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Publication numberUS2331803 A
Publication typeGrant
Publication dateOct 12, 1943
Filing dateMay 2, 1941
Priority dateMay 2, 1941
Publication numberUS 2331803 A, US 2331803A, US-A-2331803, US2331803 A, US2331803A
InventorsSchlaanstine Raymond F
Original AssigneeHercules Powder Co Ltd
Export CitationBiBTeX, EndNote, RefMan
External Links: USPTO, USPTO Assignment, Espacenet
Method of producing rosin esters
US 2331803 A
Abstract  available in
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Claims  available in
Description  (OCR text may contain errors)

Patented Get. 12, 1943 z,331,ao3

UNITED' STATES N-r OFFICE METHOD OF PRODUCING ROSIN ESTERS Q No Drawing. Application May' 2, 1941, Serial No. 391,483

8. Claims.

This invention relates to an improved method of producing rosin esters and more particularly relates to an improved method for producing glycol esters of a rosin.

The esterification of rosin with ethylene glycol by heating the rosin and ethylene glycol under reflux conditions at temperatures of about 200 C. has been described. By such a process a. very extended heating is required to produce-esters of relatively low acidity. Use of catalysts such as zinc dust and boric acid have been suggested to accelerate the esterification rate. Even with use of a catalyst the esterification is so slow as to require abnormally long heating periods. Furthermore, use of a catalyst in the esterification is not very practical since it is necessary to remove the catalyst from the final ester and also since the catalysts generally have a deleterious effect on the rosin or rosin ester such as efiecting its watersensitivity, its melting point, etc. Removal of the catalyst from the finished ester is also attended with dimculties and complete removal is not easily obtained. Similar difliculties are encountered in the esterification oi rosin with other lowtion with the rosin quite rapidly andthereby does not volatilize from the reaction vessel. At the completion of the heating period any unreacted glycol or other volatfle matter may be removed by distillation, preferably under reduced pressure.

By carrying out the esterification of a rosin with an aliphatic glycol having no more than 3 carbon atoms in the above manner, it is possible to prepare the glycol ester without use of. a cataglycol having no more than 3 carbon atoms with low acidity in a shorter heating period than has been possible heretofore. I

The rosin which may be used in the process may be any of the various grades of wood rosin or gum rosin or the resin acids contained therein,-

as for example, abietic acid, pimaric acid, sapinic improved method of heating rosin with aliphatic I 'glycols having no more than 3 carbon atoms to provide esters of low acidity. It is another object to provide a method of esterifying a rosin with ethylene glycol which will provide an ester of low acidity without use of an appreciable excess of the glycol and with use of a relatively short heating period. Other objectsof the invention will appear hereinafter.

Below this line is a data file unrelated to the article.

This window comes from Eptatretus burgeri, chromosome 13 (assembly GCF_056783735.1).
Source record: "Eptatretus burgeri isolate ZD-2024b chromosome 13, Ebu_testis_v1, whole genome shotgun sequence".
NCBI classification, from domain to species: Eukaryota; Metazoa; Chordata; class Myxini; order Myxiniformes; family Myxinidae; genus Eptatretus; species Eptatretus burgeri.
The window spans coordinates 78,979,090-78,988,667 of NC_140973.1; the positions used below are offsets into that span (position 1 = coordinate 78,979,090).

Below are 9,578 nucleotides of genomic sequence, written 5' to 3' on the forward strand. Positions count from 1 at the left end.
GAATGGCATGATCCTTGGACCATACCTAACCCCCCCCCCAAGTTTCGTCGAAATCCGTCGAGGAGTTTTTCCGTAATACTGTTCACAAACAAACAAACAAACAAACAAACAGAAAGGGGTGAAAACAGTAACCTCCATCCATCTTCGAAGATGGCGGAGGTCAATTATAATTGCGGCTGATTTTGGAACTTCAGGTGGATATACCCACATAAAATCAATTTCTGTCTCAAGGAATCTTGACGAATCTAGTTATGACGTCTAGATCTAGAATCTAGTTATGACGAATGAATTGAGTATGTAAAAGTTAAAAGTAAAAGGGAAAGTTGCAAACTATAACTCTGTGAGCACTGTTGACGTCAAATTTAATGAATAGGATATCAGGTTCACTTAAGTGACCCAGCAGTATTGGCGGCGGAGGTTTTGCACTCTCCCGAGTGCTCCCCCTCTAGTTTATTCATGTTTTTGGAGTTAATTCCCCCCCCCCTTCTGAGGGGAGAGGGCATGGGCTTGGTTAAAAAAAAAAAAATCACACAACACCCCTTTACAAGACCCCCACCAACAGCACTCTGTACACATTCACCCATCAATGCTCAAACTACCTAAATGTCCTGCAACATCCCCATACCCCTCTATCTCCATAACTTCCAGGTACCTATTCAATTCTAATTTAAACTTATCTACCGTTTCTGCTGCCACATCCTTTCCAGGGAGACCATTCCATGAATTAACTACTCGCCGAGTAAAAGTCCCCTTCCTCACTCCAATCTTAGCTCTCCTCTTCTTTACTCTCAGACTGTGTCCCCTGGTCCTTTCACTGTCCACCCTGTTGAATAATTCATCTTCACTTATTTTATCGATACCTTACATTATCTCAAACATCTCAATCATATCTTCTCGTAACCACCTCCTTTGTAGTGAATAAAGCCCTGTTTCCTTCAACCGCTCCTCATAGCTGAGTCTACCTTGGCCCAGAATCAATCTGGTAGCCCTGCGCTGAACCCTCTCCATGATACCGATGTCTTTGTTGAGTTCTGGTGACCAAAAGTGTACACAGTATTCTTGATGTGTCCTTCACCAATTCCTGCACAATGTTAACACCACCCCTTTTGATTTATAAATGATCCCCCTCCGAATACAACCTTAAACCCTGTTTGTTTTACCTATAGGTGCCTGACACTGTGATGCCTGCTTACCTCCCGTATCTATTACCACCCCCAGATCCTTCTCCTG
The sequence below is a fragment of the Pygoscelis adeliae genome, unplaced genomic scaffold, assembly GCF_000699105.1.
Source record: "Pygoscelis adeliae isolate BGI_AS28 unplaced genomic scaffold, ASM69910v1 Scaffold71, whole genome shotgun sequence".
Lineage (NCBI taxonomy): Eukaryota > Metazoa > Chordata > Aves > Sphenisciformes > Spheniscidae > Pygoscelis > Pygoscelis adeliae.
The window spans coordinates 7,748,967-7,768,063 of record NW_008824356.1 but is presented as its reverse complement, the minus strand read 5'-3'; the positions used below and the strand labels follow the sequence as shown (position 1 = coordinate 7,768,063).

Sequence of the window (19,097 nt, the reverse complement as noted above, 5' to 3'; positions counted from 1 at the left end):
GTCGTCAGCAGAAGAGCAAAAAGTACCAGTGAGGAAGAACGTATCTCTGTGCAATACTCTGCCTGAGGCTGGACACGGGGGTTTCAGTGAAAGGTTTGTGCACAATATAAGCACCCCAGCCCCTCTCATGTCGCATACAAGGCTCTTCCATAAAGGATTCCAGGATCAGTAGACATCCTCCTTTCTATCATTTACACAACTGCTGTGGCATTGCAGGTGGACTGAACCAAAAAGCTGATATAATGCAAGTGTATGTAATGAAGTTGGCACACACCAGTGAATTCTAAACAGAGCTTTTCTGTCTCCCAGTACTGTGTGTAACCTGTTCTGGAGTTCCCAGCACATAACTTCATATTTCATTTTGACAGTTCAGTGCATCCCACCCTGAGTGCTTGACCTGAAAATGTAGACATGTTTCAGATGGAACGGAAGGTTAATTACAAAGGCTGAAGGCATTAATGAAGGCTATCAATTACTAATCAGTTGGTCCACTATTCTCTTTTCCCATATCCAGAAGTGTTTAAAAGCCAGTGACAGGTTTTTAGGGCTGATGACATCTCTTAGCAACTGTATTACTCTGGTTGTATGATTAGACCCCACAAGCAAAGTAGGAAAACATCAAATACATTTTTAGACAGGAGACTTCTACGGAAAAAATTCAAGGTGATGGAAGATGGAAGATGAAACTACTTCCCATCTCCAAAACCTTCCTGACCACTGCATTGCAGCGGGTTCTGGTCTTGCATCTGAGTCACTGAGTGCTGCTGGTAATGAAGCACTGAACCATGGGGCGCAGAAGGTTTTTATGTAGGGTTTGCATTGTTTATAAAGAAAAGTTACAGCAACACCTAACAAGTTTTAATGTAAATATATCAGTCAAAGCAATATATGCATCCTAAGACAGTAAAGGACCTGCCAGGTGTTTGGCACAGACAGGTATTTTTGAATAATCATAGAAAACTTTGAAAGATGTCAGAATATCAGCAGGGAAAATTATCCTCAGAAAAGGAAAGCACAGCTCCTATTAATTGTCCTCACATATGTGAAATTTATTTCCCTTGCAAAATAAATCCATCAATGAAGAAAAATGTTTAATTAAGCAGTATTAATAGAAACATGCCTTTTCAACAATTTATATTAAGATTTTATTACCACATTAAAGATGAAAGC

The above objects are accomplished in accordance with this invention by heating a rosin with not over about one-half the equivalent proportion of an aliphatic glycol having no more than 3 carbon atoms to-a' temperature in the range 0! about 250 C. to about 290 C. and thereafter continuing the heating atatmospheric pressure at the above temperatures and adding further amounts of the glycol gradually at such a rate which will permit rapid combination with the rosin without appreciable volatilization until the equivalent amount or slight excess thereover has been added. The heating is then continued until an ester of low acidity is produced. By

carrying out the esteriflcation in the above manner the heating is carried out at a temperature at which rosin is mere reactive with the glycol and thereby a considerable reduction in reaction time is made possible. Byadding the glycolgradually during the heating it undergoes partial combinaacid, etc. Modified forms of rosins may also be employed such as for example, hydrogenated rosin, polymerized rosin, heat-treated rosin, rearranged rosin such as Hyex rosin, etc. All such materials are classified as rosins for the-purposes of describing the invention. The glycols to which this invention is applicable comprise the lowboiling aliphatic glycols of 2 and 3 carbon atoms, such a class of glycols being represented by ethylene glycol, propylene glycol and trimethylwith the method of this invention the rosin is heated with a small amount of the low-boiling glycol, usually about A, of the equivalent amount, and not overabout of the equivalent amount,

to a temperature within the range of 250 C. to

290 C. After a short heating at this temperature iurther amounts of the glycol are added gradually in a continuous stream or in aliquot proportions at such a rate that the amount of refluxing of the glycol will be held to a minimum.